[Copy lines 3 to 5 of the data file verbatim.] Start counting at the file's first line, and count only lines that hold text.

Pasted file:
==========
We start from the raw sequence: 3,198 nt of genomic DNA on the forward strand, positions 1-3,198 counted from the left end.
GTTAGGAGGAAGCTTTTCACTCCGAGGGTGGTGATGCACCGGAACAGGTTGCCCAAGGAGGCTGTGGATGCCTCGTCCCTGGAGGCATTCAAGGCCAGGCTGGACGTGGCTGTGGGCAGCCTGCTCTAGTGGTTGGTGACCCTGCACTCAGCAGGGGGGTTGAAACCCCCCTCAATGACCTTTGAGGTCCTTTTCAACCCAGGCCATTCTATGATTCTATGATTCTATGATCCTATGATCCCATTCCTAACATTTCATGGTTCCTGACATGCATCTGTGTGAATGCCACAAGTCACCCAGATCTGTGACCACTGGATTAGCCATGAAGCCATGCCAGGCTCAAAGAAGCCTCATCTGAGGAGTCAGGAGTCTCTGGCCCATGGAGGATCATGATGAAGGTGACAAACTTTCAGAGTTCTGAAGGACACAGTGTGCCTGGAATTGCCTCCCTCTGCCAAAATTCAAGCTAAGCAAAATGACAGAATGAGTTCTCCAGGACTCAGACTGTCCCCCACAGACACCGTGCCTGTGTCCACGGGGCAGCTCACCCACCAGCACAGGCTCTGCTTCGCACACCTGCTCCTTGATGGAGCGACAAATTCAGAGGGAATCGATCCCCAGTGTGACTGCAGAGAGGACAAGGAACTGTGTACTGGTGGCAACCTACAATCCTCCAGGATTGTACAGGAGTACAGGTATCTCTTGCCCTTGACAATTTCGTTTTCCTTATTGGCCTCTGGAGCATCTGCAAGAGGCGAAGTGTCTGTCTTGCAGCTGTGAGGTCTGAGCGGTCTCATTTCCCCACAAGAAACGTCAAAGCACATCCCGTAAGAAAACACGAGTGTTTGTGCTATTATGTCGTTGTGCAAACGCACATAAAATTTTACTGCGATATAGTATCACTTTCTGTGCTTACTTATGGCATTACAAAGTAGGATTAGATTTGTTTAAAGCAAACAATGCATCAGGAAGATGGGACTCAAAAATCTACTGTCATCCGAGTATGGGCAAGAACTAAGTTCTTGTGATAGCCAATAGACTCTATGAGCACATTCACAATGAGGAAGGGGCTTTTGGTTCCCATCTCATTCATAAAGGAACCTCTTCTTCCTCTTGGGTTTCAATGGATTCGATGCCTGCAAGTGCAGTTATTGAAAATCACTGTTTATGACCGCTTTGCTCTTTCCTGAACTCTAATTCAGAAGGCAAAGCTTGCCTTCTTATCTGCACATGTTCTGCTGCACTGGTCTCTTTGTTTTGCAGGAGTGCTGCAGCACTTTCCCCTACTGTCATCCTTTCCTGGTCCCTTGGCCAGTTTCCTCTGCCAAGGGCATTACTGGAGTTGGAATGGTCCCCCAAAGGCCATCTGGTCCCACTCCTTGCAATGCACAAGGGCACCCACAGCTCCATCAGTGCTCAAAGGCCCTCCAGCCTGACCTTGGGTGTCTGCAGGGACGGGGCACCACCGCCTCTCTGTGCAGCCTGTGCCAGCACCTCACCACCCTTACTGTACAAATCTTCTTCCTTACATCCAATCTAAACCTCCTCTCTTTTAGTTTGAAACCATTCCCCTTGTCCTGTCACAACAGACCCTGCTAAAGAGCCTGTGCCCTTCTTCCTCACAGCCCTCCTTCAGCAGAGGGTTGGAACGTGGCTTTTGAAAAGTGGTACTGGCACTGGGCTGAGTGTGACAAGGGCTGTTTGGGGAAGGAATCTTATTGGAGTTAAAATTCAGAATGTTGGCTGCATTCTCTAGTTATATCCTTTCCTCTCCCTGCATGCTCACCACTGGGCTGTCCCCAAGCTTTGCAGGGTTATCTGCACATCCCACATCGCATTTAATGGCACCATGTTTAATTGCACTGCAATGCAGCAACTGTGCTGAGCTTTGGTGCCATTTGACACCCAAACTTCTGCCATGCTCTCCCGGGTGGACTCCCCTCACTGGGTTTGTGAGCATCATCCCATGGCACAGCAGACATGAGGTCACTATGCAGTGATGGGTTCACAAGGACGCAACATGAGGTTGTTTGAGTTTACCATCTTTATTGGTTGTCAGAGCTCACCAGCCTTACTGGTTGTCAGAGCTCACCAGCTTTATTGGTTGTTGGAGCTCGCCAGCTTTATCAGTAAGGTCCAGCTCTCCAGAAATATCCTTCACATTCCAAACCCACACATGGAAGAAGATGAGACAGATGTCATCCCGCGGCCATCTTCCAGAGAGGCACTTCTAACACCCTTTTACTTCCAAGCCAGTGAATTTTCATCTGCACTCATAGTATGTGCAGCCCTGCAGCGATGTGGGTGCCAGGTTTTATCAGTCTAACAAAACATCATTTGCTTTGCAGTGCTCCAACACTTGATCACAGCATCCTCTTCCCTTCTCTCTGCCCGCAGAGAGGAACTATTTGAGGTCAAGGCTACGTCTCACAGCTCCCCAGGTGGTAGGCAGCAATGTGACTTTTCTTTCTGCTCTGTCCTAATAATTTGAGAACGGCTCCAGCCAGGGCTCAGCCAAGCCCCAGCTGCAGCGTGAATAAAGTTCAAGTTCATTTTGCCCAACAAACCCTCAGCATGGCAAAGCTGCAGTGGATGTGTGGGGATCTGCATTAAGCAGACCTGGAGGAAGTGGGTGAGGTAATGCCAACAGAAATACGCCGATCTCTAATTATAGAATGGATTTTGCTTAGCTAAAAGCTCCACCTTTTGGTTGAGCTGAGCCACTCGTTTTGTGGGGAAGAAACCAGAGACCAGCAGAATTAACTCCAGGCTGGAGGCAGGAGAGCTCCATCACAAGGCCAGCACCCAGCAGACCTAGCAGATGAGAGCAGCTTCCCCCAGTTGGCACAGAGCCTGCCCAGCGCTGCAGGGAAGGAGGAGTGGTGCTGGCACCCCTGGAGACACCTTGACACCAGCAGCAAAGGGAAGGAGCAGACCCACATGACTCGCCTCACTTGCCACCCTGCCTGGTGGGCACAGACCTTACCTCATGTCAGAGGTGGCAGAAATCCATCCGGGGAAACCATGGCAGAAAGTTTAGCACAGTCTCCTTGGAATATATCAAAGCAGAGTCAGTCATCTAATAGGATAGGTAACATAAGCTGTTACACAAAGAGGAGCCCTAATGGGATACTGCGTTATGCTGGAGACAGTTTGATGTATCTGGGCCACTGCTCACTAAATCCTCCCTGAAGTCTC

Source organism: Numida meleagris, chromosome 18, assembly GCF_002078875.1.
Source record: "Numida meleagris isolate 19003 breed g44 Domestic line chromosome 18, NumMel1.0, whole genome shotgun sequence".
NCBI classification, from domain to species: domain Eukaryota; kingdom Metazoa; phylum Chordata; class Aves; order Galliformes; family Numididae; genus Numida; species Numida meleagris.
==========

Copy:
Source organism: Numida meleagris, chromosome 18, assembly GCF_002078875.1.
Source record: "Numida meleagris isolate 19003 breed g44 Domestic line chromosome 18, NumMel1.0, whole genome shotgun sequence".
NCBI classification, from domain to species: domain Eukaryota; kingdom Metazoa; phylum Chordata; class Aves; order Galliformes; family Numididae; genus Numida; species Numida meleagris.